King responds that conviction, not arrest, transforms a person's expectation of privacy. Brief for Respondent at 24. King argues that in Samson, the court recognized an exception to the individualized suspicion requirement because parolees have a reduced expectation of privacy. Id.at 23-24. King asserts that the reduced expectation of privacy applies to those who have been imprisoned or released but still under state supervision. Id.at 24. To the contrary, King notes that he was merely arrested. Id.He concedes that court has permitted various searches incident to arrest, but that this doctrine has never justified suspicionless searches for unrelated offenses. See id. at 25.
BALANCING PRIVACY AND GOVERNMENT INTERESTS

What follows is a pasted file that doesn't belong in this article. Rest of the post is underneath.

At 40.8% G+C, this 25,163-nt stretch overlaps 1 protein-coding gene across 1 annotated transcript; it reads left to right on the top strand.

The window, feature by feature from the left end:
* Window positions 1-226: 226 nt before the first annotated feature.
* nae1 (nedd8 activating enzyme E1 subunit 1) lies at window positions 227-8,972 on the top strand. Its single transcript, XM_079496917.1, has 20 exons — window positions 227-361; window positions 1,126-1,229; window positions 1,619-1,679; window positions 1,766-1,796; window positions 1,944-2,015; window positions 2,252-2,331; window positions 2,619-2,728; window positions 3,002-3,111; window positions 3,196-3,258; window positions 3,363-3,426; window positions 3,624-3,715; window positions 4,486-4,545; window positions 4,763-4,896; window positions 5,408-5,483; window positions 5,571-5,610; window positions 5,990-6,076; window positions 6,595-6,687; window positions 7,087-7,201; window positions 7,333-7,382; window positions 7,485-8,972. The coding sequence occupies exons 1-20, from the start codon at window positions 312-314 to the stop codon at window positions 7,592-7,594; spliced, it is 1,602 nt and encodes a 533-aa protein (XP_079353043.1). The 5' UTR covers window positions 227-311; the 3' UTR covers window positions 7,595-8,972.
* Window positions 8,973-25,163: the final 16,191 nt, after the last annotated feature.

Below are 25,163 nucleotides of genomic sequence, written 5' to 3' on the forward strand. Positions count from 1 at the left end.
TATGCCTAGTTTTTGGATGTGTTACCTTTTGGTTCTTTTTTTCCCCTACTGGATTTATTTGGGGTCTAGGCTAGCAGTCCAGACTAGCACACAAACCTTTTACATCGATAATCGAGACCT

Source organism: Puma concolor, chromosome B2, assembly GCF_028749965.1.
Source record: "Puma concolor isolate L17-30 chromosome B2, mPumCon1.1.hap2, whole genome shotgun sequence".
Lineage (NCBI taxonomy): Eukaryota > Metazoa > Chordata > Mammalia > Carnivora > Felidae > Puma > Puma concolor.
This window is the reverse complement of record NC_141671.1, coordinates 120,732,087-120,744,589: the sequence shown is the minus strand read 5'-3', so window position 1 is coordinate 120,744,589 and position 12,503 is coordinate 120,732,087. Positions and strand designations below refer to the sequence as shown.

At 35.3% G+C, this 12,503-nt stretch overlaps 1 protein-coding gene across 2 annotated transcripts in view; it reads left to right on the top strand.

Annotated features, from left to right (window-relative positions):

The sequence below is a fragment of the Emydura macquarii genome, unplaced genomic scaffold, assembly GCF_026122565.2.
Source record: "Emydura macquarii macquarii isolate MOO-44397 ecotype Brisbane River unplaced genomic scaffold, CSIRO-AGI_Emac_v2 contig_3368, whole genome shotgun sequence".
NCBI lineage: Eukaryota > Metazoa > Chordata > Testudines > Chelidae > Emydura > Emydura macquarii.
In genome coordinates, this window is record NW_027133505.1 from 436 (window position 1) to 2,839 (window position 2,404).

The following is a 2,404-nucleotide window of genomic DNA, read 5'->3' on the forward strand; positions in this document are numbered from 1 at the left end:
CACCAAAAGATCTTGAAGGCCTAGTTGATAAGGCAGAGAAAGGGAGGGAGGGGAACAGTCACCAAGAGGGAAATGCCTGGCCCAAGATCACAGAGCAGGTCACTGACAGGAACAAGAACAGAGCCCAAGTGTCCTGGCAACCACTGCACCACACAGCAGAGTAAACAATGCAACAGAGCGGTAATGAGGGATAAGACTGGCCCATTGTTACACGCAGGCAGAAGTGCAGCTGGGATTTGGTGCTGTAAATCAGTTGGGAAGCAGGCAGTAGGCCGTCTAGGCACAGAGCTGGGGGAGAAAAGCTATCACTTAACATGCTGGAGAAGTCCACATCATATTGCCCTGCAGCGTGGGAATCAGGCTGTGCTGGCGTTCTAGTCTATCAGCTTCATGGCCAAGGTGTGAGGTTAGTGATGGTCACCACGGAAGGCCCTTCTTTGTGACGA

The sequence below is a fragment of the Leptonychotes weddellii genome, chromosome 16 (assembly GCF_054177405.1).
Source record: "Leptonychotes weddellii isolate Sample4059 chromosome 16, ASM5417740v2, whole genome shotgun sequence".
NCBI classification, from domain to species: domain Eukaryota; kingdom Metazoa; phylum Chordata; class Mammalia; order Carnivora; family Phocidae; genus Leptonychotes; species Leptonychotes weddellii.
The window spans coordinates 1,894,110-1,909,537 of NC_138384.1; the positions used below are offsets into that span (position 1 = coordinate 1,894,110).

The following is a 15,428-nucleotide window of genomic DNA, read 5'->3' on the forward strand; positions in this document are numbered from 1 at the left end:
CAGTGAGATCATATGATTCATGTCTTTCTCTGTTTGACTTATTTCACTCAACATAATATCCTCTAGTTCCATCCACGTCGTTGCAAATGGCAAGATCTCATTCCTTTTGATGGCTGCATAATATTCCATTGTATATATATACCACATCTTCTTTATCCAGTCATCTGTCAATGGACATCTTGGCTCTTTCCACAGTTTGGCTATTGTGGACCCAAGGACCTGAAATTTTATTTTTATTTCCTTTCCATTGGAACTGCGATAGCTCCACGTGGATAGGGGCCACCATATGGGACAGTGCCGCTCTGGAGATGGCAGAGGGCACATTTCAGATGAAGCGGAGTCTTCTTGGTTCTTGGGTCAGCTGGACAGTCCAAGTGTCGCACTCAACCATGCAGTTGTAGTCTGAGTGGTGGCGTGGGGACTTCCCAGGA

Maryland argues that its searches under the DNA Collection Act are justified by important government interests. Brief for Petitioner at 21. The State claims that DNA analysis advances the state's interest in accurately identifying the individuals in its custody. Id.To that end, the State asserts that DNA analysis is simply the “gold standard of forensic identification.” Id. at 22. Maryland also claims that DNA analysis enables it to solve crimes more efficiently. See id. at 23. The State argues that DNA analysis saves the state resources by narrowing the field of suspects, and allows the state to identify suspects more accurately and reduce the risk of letting a criminal go free. Id. Moreover, the state contends that expanding DNA collection to arrestees is a reasonable choice because a small fraction of the population is responsible for an overwhelming majority of crimes. See id.at 24. Thus, Maryland argues that collecting DNA from arrestees is reasonable because they are more likely to be repeat offenders. See id. Lastly, the State points to the facts of this case to justify its DNA collection practice. Id. at 25. The State claims that without the DNA Collection Act, which authorized the cheek swab from King, the police would not have connected King to the sexual assault for which he was ultimately charged. Seeid.